All Jason Reitman Movies, Ranked From Average to Best

He has steadily fallen from his former favor with critics and audiences, but Jason Reitman has continuously updated his filmmaking purpose for every present moment as it passes. He’s never quite settled his search for new humanist or political philosophies to impart – this constant metamorphose has made his career all the more intriguing to watch. The recent reappearance of Reitman this past year consisted of two films – Tully and The Front Runner – and each proved a gratifying reversion to his judicious maintenance in weighing comedy and drama. The Front Runner’s ingrained topicality was far from enough for most viewers – Academy Award prestige eludes him yet again. But even if he doesn’t ever find his way back into the Oscar conversation it is still high time for the films of Jason Reitman to be sorted and ranked. So here it is: all Jason Reitman movies, ranked from average to best.

8. Men, Women & Children

Though Reitman’s most agreeable characteristics are intact – sensibly arranged needle drops, nuanced performances, punchy one-liners – Men, Women & Children finds the director grasping so desperately at profundity that his Altman-imitation narrative operates with the refinement of daytime television. Reitman often prides himself on adapting recent fiction but the 2011 Chad Kultgen novel could’ve been left on the shelf.

Apart from a touching tidbit of teenage love with Ansel Elgort and Kaitlyn Dever, every storyline is either a sitcom premise or a Lifetime movie outtake. Adam Sandler, Rosemarie DeWitt, Judy Greer, Jennifer Garner and Dean Norris contribute decent enough acting but none can salvage some of Reitman’s most artificial and hammy dialogue. Men, Women & Children masquerades as an intellectual comedy-drama teeming with social insight but it’s little more than a listless stream of soap opera B-plots. But for Reitman’s worst and most preposterously pretentious film, Men, Women & Children is an uncommonly ambitious and frequently funny failure.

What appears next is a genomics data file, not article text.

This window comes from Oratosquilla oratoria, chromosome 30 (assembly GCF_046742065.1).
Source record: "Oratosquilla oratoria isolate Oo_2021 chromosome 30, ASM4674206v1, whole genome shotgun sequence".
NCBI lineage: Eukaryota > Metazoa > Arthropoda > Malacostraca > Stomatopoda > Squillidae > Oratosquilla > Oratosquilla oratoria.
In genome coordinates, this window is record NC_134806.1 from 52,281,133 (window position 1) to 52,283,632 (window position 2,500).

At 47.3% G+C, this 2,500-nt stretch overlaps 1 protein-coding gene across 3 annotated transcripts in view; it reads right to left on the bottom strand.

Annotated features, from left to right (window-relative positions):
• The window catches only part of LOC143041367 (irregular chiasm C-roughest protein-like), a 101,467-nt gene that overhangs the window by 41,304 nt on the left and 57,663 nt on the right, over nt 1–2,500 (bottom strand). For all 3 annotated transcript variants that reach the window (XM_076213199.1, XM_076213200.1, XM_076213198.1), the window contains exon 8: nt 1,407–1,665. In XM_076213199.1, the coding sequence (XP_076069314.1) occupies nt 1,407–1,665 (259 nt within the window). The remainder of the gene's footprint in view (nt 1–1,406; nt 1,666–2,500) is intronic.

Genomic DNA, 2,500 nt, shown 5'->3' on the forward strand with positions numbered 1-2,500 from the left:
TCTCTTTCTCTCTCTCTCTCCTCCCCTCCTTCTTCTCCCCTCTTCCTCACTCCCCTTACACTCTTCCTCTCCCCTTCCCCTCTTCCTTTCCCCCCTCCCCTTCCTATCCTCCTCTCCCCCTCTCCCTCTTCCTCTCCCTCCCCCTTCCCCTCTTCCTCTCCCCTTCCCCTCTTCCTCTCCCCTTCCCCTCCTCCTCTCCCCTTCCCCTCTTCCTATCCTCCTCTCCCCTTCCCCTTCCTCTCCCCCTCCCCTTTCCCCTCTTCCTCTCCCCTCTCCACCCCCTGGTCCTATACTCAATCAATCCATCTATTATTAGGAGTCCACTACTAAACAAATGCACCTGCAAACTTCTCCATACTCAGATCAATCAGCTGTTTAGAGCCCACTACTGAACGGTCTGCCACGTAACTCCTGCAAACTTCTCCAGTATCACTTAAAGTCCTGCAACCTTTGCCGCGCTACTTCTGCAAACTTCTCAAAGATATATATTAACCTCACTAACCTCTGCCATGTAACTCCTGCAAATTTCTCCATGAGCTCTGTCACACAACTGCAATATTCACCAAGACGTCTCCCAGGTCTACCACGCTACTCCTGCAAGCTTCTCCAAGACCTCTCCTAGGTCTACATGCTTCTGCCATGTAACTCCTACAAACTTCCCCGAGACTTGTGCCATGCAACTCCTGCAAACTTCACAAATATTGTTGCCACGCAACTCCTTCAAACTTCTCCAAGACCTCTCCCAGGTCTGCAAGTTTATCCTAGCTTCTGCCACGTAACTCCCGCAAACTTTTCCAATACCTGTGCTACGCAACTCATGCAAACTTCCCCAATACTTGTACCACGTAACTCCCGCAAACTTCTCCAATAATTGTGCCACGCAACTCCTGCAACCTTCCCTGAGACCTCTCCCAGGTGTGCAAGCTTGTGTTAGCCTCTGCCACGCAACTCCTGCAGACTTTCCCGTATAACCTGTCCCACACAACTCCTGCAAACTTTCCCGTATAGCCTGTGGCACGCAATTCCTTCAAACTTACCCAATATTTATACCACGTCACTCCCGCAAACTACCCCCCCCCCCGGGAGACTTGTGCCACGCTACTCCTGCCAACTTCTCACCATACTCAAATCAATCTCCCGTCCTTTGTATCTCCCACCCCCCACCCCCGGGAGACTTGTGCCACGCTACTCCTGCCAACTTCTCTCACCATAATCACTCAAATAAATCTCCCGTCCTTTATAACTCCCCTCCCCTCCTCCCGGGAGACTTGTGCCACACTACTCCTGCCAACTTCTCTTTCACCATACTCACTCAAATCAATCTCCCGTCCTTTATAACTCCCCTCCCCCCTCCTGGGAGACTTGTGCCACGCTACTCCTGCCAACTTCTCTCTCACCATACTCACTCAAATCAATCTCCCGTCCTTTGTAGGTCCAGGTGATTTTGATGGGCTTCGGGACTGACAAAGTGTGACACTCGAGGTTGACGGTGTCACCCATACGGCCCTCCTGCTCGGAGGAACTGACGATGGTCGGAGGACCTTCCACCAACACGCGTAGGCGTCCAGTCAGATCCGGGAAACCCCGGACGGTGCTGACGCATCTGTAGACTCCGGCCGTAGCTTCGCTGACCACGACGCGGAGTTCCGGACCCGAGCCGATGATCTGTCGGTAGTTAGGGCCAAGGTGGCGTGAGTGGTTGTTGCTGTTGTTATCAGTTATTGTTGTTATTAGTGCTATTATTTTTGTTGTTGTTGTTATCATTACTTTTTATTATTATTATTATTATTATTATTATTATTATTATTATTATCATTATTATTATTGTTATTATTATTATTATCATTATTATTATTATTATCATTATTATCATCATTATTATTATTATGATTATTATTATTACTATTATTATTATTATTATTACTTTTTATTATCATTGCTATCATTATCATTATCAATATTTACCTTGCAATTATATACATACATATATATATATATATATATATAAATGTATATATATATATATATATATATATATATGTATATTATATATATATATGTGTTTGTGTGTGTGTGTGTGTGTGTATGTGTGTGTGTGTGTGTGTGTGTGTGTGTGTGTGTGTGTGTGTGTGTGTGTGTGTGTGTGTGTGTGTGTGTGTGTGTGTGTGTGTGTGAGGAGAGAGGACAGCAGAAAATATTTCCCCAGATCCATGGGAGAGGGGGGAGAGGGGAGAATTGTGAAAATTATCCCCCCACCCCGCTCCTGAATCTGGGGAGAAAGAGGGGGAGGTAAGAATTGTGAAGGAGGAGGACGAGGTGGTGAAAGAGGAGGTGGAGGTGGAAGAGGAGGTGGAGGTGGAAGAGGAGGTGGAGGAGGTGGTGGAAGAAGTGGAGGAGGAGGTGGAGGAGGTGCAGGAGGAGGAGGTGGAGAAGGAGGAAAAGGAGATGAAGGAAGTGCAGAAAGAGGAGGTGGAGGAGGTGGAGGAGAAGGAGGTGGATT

7. Labor Day

Striving to regain the Oscar spotlight once again, Reitman’s fifth project Labor Day would become his most forgotten film. The ignorance isn’t entirely justified however – Labor Day is contrived and melodramatic in its flimsiest passages but the drama is gently arresting when Reitman manages to overcome the tonal distortion. Kate Winslet as a distraught single mother and Josh Brolin as a kind-hearted prison escapee form a great onscreen match – the acting caliber of the leads capably communicates the sweetest case of Stockholm syndrome ever fictionalized. Reitman clearly aspired for something classically Old Hollywood with tangential genres fusing into a versatile piece of entertainment. Though far too uneven to consider an underrated effort, Labor Day’s romantic thriller period piece cocktail prospers from the play-acting, tense exchanges and domestic idealism.

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6. Young Adult

Reitman’s least likable protagonist leads perhaps his most difficult film to appreciate. Young Adult serves as a blueprint for writer Diablo Cody to vent her bleakest trepidations as an aging screenwriter scripting tales of adolescence and perfect vehicle for Charlize Theron to flaunt her adaptable talents. Reitman’s filmography is speckled with patches of dark humor – even though Young Adult’s tint is his blackest to date, he handily locates the comedy in mid-life misery. The challenging character study fortunately never asks for too much sympathy and performances by Theron, Patton Oswalt and Patrick Wilson keep things digestible while Cody probes the prickliest facets of maturation.

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5. Tully

The first half of Reitman’s 2018 one-two punch marked his second collaboration with Charlize Theron and third with screenwriter Diablo Cody. Despite treading familiar ground Tully finds Cody fleshing out further sketches of lost innocence as Reitman proves his directorial aptitude remains intact. Tully essentially amends the maternity comedy of Juno with something more traditionally mature and nearly as shrewd. The final twist is a bit of a blunder but it can be taken as the feminine Fight Club or ignored entirely. Reitman and Cody’s commentary on present-day parenting feels potent and perceptive – the middle-aged portrait painted here is the funniest and most accurate of the latest leg of his career.